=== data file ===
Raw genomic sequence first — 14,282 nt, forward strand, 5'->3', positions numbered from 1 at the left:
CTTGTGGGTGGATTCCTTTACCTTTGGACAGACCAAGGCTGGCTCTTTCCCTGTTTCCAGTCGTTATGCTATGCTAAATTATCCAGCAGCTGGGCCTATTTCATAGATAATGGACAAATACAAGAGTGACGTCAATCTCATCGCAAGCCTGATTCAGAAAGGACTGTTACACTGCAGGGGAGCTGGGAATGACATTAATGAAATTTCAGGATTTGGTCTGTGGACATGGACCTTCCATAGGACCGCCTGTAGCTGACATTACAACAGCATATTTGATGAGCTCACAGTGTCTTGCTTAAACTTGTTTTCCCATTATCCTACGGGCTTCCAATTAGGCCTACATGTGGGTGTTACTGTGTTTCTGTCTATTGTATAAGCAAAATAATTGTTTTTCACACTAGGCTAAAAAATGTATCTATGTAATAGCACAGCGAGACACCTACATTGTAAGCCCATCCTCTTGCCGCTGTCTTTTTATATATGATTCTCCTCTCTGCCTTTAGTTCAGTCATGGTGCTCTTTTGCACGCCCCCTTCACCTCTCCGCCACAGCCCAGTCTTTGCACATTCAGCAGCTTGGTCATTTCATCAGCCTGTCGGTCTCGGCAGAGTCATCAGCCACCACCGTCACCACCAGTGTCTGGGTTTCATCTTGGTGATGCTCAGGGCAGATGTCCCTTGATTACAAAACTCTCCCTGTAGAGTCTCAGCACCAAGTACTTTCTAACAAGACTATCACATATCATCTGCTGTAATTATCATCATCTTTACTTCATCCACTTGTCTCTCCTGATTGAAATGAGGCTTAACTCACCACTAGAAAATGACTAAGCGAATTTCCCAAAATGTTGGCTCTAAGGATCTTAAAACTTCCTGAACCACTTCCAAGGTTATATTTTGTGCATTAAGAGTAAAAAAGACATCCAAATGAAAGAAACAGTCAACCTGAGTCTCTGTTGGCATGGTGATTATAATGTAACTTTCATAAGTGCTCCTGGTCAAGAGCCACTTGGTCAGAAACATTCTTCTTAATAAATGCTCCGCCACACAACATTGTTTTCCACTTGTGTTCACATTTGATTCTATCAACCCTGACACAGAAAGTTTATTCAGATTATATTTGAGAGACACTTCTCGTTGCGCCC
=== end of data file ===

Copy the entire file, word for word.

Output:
Raw genomic sequence first — 14,282 nt, forward strand, 5'->3', positions numbered from 1 at the left:
CTTGTGGGTGGATTCCTTTACCTTTGGACAGACCAAGGCTGGCTCTTTCCCTGTTTCCAGTCGTTATGCTATGCTAAATTATCCAGCAGCTGGGCCTATTTCATAGATAATGGACAAATACAAGAGTGACGTCAATCTCATCGCAAGCCTGATTCAGAAAGGACTGTTACACTGCAGGGGAGCTGGGAATGACATTAATGAAATTTCAGGATTTGGTCTGTGGACATGGACCTTCCATAGGACCGCCTGTAGCTGACATTACAACAGCATATTTGATGAGCTCACAGTGTCTTGCTTAAACTTGTTTTCCCATTATCCTACGGGCTTCCAATTAGGCCTACATGTGGGTGTTACTGTGTTTCTGTCTATTGTATAAGCAAAATAATTGTTTTTCACACTAGGCTAAAAAATGTATCTATGTAATAGCACAGCGAGACACCTACATTGTAAGCCCATCCTCTTGCCGCTGTCTTTTTATATATGATTCTCCTCTCTGCCTTTAGTTCAGTCATGGTGCTCTTTTGCACGCCCCCTTCACCTCTCCGCCACAGCCCAGTCTTTGCACATTCAGCAGCTTGGTCATTTCATCAGCCTGTCGGTCTCGGCAGAGTCATCAGCCACCACCGTCACCACCAGTGTCTGGGTTTCATCTTGGTGATGCTCAGGGCAGATGTCCCTTGATTACAAAACTCTCCCTGTAGAGTCTCAGCACCAAGTACTTTCTAACAAGACTATCACATATCATCTGCTGTAATTATCATCATCTTTACTTCATCCACTTGTCTCTCCTGATTGAAATGAGGCTTAACTCACCACTAGAAAATGACTAAGCGAATTTCCCAAAATGTTGGCTCTAAGGATCTTAAAACTTCCTGAACCACTTCCAAGGTTATATTTTGTGCATTAAGAGTAAAAAAGACATCCAAATGAAAGAAACAGTCAACCTGAGTCTCTGTTGGCATGGTGATTATAATGTAACTTTCATAAGTGCTCCTGGTCAAGAGCCACTTGGTCAGAAACATTCTTCTTAATAAATGCTCCGCCACACAACATTGTTTTCCACTTGTGTTCACATTTGATTCTATCAACCCTGACACAGAAAGTTTATTCAGATTATATTTGAGAGACACTTCTCGTTGCGCCC